Individual differences in the tendency to see the expected

Andermane, Nora, Bosten, Jenny M, Seth, Anil K and Ward, Jamie (2020) Individual differences in the tendency to see the expected. Consciousness and Cognition, 85. a102989 1-20. ISSN 1053-8100

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Research has established that prior knowledge of visual stimuli facilitates their entry into awareness. We adopted an individual differences approach to explore whether a tendency to ‘see the expected’ is general or method-specific. We administered a binocular rivalry task and manipulated selective attention, as well as induced expectations via predictive context, self-generated imagery, expectancy cues, and perceptual priming. Most prior manipulations led to a facilitated awareness of the biased percept in binocular rivalry, whereas strong signal primes led to a suppressed awareness, i.e., adaptation. Correlations and factor analysis revealed that the facilitatory effect of priors on visual awareness is closely related to attentional control. We also investigated whether expectation-based biases predict perceptual abilities. Adaptation to strong primes predicted improved naturalistic change detection and the facilitatory effect of weak primes predicted the experience of perceptual anomalies. Taken together, our results indicate that the facilitatory effect of priors may be underpinned by an attentional mechanism but the tendency to ‘see the expected’ is method-specific.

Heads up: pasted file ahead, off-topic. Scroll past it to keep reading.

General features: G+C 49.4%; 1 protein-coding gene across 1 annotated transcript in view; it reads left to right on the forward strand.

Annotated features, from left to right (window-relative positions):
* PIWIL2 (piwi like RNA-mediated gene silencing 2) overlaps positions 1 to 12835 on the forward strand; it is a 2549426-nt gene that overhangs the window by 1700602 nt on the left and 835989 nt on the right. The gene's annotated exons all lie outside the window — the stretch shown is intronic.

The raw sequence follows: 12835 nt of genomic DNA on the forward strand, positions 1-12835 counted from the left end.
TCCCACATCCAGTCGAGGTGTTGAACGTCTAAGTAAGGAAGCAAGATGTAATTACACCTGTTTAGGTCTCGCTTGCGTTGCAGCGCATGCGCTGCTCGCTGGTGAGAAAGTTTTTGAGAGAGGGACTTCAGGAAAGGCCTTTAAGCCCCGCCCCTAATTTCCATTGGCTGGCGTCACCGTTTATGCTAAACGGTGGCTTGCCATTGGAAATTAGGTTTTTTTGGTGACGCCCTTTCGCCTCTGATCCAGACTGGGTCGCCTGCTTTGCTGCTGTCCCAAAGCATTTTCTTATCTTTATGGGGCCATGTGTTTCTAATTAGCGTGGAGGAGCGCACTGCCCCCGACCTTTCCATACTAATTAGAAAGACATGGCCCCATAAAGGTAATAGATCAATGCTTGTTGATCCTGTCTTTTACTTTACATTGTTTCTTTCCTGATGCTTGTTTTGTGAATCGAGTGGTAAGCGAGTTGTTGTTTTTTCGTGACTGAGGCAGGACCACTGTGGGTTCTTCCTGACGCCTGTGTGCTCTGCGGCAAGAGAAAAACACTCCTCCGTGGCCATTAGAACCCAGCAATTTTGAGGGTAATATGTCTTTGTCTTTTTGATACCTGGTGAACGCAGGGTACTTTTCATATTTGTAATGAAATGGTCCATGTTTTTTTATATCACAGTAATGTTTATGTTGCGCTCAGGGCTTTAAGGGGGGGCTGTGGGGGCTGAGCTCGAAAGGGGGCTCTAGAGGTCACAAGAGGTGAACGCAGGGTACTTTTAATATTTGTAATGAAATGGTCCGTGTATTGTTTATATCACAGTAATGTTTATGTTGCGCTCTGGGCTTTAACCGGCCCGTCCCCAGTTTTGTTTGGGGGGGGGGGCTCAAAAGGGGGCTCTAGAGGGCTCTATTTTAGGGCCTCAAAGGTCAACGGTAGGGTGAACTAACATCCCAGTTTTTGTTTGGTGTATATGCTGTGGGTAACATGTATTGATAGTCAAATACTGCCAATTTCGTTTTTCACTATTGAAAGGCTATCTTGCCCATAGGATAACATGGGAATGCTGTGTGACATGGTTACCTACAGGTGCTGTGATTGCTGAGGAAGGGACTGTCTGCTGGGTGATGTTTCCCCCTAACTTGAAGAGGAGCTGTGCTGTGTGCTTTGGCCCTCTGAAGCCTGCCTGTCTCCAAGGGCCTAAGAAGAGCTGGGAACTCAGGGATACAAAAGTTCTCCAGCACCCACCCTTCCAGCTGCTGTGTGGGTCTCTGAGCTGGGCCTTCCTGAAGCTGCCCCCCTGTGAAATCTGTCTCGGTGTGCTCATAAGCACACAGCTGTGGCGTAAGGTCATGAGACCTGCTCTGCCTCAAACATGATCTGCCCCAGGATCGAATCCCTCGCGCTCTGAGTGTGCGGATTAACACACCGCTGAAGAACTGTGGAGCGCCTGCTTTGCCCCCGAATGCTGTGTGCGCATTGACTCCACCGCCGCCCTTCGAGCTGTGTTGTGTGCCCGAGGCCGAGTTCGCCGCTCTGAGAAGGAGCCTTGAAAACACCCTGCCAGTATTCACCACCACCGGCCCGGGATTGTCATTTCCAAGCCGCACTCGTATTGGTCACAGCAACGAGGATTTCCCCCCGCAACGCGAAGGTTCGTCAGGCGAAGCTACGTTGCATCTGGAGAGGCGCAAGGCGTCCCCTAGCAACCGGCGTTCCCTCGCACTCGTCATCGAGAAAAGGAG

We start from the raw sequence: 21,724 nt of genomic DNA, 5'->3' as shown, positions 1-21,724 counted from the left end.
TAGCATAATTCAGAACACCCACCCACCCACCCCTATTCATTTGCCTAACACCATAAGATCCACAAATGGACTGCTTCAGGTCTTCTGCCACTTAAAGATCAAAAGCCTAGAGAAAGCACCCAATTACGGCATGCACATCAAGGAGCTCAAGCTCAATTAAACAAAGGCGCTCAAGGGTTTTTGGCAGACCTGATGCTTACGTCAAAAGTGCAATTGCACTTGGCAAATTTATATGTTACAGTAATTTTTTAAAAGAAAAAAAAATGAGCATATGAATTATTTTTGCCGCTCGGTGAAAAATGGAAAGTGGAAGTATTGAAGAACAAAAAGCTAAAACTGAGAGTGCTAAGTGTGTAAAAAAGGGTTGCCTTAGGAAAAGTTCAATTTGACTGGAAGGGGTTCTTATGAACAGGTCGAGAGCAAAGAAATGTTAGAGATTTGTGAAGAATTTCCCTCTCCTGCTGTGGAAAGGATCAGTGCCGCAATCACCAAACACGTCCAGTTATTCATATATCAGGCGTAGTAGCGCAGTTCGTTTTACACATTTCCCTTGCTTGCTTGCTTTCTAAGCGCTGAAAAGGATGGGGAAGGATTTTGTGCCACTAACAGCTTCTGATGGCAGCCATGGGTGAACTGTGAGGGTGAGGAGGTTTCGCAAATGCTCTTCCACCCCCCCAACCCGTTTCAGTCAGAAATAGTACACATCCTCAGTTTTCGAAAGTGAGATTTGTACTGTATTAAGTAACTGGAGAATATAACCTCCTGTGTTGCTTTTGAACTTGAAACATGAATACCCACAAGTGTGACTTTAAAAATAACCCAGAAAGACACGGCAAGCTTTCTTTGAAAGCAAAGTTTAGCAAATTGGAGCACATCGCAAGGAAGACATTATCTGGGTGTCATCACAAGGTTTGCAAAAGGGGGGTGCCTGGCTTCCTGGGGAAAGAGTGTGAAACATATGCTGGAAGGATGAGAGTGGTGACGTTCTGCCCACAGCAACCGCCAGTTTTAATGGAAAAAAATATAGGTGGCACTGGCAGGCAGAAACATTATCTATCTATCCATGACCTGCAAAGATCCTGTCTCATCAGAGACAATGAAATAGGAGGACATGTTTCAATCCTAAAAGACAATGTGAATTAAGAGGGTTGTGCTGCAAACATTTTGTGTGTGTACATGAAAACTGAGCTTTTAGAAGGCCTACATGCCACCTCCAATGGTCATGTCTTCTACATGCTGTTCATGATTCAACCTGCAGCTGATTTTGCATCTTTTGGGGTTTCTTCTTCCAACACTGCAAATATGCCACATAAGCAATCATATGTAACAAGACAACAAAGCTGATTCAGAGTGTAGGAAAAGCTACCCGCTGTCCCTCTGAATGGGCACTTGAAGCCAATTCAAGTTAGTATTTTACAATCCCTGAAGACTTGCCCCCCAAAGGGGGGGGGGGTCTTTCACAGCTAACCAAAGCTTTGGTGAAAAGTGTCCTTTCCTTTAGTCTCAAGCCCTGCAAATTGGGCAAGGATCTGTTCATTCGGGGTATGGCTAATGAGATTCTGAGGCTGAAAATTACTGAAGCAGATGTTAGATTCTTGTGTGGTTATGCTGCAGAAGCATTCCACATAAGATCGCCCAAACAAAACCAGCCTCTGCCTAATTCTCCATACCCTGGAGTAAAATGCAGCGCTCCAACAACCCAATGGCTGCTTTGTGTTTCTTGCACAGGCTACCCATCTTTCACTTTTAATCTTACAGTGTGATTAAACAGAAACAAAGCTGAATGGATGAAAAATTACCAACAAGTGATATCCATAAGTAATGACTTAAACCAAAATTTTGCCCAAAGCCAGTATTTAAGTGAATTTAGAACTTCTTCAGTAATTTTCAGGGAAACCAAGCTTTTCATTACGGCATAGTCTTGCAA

Item Type: Article
Keywords: individual differences, visual awareness, attention, expectation, predictive processing, binocular rivalry
Schools and Departments: School of Psychology > Psychology
SWORD Depositor: Mx Elements Account
Depositing User: Mx Elements Account
Date Deposited: 22 Jul 2020 08:07
Last Modified: 18 Sep 2021 01:00

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